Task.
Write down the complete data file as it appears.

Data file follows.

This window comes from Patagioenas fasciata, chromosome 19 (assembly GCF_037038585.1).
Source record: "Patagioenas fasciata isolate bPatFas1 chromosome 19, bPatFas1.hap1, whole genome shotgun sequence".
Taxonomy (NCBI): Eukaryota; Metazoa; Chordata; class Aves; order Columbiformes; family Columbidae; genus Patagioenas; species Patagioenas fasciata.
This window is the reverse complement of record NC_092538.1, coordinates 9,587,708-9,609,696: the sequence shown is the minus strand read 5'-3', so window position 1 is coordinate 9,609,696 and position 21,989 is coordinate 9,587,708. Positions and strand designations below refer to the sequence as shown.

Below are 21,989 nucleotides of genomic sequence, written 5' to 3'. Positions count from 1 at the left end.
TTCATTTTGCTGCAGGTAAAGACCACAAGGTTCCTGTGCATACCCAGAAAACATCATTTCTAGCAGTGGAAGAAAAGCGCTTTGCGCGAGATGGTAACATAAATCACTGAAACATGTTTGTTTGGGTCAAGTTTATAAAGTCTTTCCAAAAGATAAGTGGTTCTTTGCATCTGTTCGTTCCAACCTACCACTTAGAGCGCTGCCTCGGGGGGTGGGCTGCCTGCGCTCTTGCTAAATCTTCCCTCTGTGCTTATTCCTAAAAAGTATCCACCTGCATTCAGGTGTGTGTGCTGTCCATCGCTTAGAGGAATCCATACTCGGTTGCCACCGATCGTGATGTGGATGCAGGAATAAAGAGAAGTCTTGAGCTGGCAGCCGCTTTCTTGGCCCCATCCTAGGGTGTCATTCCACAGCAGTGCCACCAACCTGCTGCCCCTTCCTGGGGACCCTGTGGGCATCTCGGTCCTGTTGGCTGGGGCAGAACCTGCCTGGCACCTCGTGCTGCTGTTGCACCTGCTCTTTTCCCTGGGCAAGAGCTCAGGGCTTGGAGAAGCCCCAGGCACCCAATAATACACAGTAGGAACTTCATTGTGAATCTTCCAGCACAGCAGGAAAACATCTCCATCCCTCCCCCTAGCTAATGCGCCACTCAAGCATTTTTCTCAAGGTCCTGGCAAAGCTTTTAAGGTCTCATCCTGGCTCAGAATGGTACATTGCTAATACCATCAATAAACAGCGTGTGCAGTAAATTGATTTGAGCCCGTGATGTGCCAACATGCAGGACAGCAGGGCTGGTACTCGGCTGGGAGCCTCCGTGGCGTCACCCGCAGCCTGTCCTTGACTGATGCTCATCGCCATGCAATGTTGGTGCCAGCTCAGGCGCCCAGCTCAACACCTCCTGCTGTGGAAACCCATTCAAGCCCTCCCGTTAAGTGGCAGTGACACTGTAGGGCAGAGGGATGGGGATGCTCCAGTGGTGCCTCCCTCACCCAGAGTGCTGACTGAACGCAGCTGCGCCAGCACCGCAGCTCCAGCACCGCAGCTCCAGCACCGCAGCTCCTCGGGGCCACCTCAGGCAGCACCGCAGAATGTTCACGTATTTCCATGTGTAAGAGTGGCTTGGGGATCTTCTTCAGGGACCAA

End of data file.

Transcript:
This window comes from Patagioenas fasciata, chromosome 19 (assembly GCF_037038585.1).
Source record: "Patagioenas fasciata isolate bPatFas1 chromosome 19, bPatFas1.hap1, whole genome shotgun sequence".
Taxonomy (NCBI): Eukaryota; Metazoa; Chordata; class Aves; order Columbiformes; family Columbidae; genus Patagioenas; species Patagioenas fasciata.
This window is the reverse complement of record NC_092538.1, coordinates 9,587,708-9,609,696: the sequence shown is the minus strand read 5'-3', so window position 1 is coordinate 9,609,696 and position 21,989 is coordinate 9,587,708. Positions and strand designations below refer to the sequence as shown.

Below are 21,989 nucleotides of genomic sequence, written 5' to 3'. Positions count from 1 at the left end.
TTCATTTTGCTGCAGGTAAAGACCACAAGGTTCCTGTGCATACCCAGAAAACATCATTTCTAGCAGTGGAAGAAAAGCGCTTTGCGCGAGATGGTAACATAAATCACTGAAACATGTTTGTTTGGGTCAAGTTTATAAAGTCTTTCCAAAAGATAAGTGGTTCTTTGCATCTGTTCGTTCCAACCTACCACTTAGAGCGCTGCCTCGGGGGGTGGGCTGCCTGCGCTCTTGCTAAATCTTCCCTCTGTGCTTATTCCTAAAAAGTATCCACCTGCATTCAGGTGTGTGTGCTGTCCATCGCTTAGAGGAATCCATACTCGGTTGCCACCGATCGTGATGTGGATGCAGGAATAAAGAGAAGTCTTGAGCTGGCAGCCGCTTTCTTGGCCCCATCCTAGGGTGTCATTCCACAGCAGTGCCACCAACCTGCTGCCCCTTCCTGGGGACCCTGTGGGCATCTCGGTCCTGTTGGCTGGGGCAGAACCTGCCTGGCACCTCGTGCTGCTGTTGCACCTGCTCTTTTCCCTGGGCAAGAGCTCAGGGCTTGGAGAAGCCCCAGGCACCCAATAATACACAGTAGGAACTTCATTGTGAATCTTCCAGCACAGCAGGAAAACATCTCCATCCCTCCCCCTAGCTAATGCGCCACTCAAGCATTTTTCTCAAGGTCCTGGCAAAGCTTTTAAGGTCTCATCCTGGCTCAGAATGGTACATTGCTAATACCATCAATAAACAGCGTGTGCAGTAAATTGATTTGAGCCCGTGATGTGCCAACATGCAGGACAGCAGGGCTGGTACTCGGCTGGGAGCCTCCGTGGCGTCACCCGCAGCCTGTCCTTGACTGATGCTCATCGCCATGCAATGTTGGTGCCAGCTCAGGCGCCCAGCTCAACACCTCCTGCTGTGGAAACCCATTCAAGCCCTCCCGTTAAGTGGCAGTGACACTGTAGGGCAGAGGGATGGGGATGCTCCAGTGGTGCCTCCCTCACCCAGAGTGCTGACTGAACGCAGCTGCGCCAGCACCGCAGCTCCAGCACCGCAGCTCCAGCACCGCAGCTCCTCGGGGCCACCTCAGGCAGCACCGCAGAATGTTCACGTATTTCCATGTGTAAGAGTGGCTTGGGGATCTTCTTCAGGGACCAA